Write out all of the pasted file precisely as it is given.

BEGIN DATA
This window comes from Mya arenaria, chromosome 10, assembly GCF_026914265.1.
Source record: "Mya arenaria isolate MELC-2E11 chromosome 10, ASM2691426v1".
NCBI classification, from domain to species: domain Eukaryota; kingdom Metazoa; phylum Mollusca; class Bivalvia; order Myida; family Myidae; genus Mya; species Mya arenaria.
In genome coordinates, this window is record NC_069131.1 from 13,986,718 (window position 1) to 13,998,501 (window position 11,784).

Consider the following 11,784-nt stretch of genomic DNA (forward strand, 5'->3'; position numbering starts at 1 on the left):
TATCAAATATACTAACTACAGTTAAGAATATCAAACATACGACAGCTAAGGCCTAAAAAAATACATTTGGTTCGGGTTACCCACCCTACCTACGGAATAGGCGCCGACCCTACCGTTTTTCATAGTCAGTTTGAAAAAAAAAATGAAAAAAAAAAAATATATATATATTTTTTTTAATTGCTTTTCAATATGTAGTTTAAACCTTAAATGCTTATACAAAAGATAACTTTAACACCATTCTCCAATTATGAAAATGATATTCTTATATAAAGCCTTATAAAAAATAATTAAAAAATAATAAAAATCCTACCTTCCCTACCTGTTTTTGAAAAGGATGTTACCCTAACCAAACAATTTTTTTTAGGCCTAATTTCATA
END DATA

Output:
This window comes from Mya arenaria, chromosome 10, assembly GCF_026914265.1.
Source record: "Mya arenaria isolate MELC-2E11 chromosome 10, ASM2691426v1".
NCBI classification, from domain to species: domain Eukaryota; kingdom Metazoa; phylum Mollusca; class Bivalvia; order Myida; family Myidae; genus Mya; species Mya arenaria.
In genome coordinates, this window is record NC_069131.1 from 13,986,718 (window position 1) to 13,998,501 (window position 11,784).

Consider the following 11,784-nt stretch of genomic DNA (forward strand, 5'->3'; position numbering starts at 1 on the left):
TATCAAATATACTAACTACAGTTAAGAATATCAAACATACGACAGCTAAGGCCTAAAAAAATACATTTGGTTCGGGTTACCCACCCTACCTACGGAATAGGCGCCGACCCTACCGTTTTTCATAGTCAGTTTGAAAAAAAAAATGAAAAAAAAAAAATATATATATATTTTTTTTAATTGCTTTTCAATATGTAGTTTAAACCTTAAATGCTTATACAAAAGATAACTTTAACACCATTCTCCAATTATGAAAATGATATTCTTATATAAAGCCTTATAAAAAATAATTAAAAAATAATAAAAATCCTACCTTCCCTACCTGTTTTTGAAAAGGATGTTACCCTAACCAAACAATTTTTTTTAGGCCTAATTTCATA